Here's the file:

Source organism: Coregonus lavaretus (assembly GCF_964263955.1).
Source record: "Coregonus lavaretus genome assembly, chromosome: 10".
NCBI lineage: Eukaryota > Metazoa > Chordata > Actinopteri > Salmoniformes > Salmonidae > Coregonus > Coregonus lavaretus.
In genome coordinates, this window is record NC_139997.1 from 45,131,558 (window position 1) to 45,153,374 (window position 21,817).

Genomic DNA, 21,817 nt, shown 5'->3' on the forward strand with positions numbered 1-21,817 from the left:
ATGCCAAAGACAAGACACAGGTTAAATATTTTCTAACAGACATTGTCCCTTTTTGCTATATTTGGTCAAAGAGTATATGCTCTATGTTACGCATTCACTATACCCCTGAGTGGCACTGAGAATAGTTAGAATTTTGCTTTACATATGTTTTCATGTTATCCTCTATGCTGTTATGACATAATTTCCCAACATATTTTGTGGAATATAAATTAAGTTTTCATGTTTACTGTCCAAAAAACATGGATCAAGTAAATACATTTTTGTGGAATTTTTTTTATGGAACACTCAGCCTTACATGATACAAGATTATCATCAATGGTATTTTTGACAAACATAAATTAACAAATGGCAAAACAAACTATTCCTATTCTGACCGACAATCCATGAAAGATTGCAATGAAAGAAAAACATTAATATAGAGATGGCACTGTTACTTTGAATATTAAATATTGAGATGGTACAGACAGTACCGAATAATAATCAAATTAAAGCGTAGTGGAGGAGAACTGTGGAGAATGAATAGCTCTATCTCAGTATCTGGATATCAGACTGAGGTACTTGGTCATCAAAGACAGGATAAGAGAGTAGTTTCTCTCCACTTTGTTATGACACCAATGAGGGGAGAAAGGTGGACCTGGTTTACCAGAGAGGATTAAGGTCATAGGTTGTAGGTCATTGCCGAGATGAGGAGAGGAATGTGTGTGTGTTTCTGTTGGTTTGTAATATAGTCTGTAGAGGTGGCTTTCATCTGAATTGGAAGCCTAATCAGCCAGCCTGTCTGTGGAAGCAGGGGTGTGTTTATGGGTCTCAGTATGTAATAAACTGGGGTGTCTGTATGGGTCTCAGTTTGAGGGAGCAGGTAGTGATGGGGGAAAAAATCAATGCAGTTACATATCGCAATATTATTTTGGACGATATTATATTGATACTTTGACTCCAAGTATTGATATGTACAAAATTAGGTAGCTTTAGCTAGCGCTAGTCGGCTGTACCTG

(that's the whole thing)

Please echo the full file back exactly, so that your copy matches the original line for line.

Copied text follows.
Source organism: Coregonus lavaretus (assembly GCF_964263955.1).
Source record: "Coregonus lavaretus genome assembly, chromosome: 10".
NCBI lineage: Eukaryota > Metazoa > Chordata > Actinopteri > Salmoniformes > Salmonidae > Coregonus > Coregonus lavaretus.
In genome coordinates, this window is record NC_139997.1 from 45,131,558 (window position 1) to 45,153,374 (window position 21,817).

Genomic DNA, 21,817 nt, shown 5'->3' on the forward strand with positions numbered 1-21,817 from the left:
ATGCCAAAGACAAGACACAGGTTAAATATTTTCTAACAGACATTGTCCCTTTTTGCTATATTTGGTCAAAGAGTATATGCTCTATGTTACGCATTCACTATACCCCTGAGTGGCACTGAGAATAGTTAGAATTTTGCTTTACATATGTTTTCATGTTATCCTCTATGCTGTTATGACATAATTTCCCAACATATTTTGTGGAATATAAATTAAGTTTTCATGTTTACTGTCCAAAAAACATGGATCAAGTAAATACATTTTTGTGGAATTTTTTTTATGGAACACTCAGCCTTACATGATACAAGATTATCATCAATGGTATTTTTGACAAACATAAATTAACAAATGGCAAAACAAACTATTCCTATTCTGACCGACAATCCATGAAAGATTGCAATGAAAGAAAAACATTAATATAGAGATGGCACTGTTACTTTGAATATTAAATATTGAGATGGTACAGACAGTACCGAATAATAATCAAATTAAAGCGTAGTGGAGGAGAACTGTGGAGAATGAATAGCTCTATCTCAGTATCTGGATATCAGACTGAGGTACTTGGTCATCAAAGACAGGATAAGAGAGTAGTTTCTCTCCACTTTGTTATGACACCAATGAGGGGAGAAAGGTGGACCTGGTTTACCAGAGAGGATTAAGGTCATAGGTTGTAGGTCATTGCCGAGATGAGGAGAGGAATGTGTGTGTGTTTCTGTTGGTTTGTAATATAGTCTGTAGAGGTGGCTTTCATCTGAATTGGAAGCCTAATCAGCCAGCCTGTCTGTGGAAGCAGGGGTGTGTTTATGGGTCTCAGTATGTAATAAACTGGGGTGTCTGTATGGGTCTCAGTTTGAGGGAGCAGGTAGTGATGGGGGAAAAAATCAATGCAGTTACATATCGCAATATTATTTTGGACGATATTATATTGATACTTTGACTCCAAGTATTGATATGTACAAAATTAGGTAGCTTTAGCTAGCGCTAGTCGGCTGTACCTG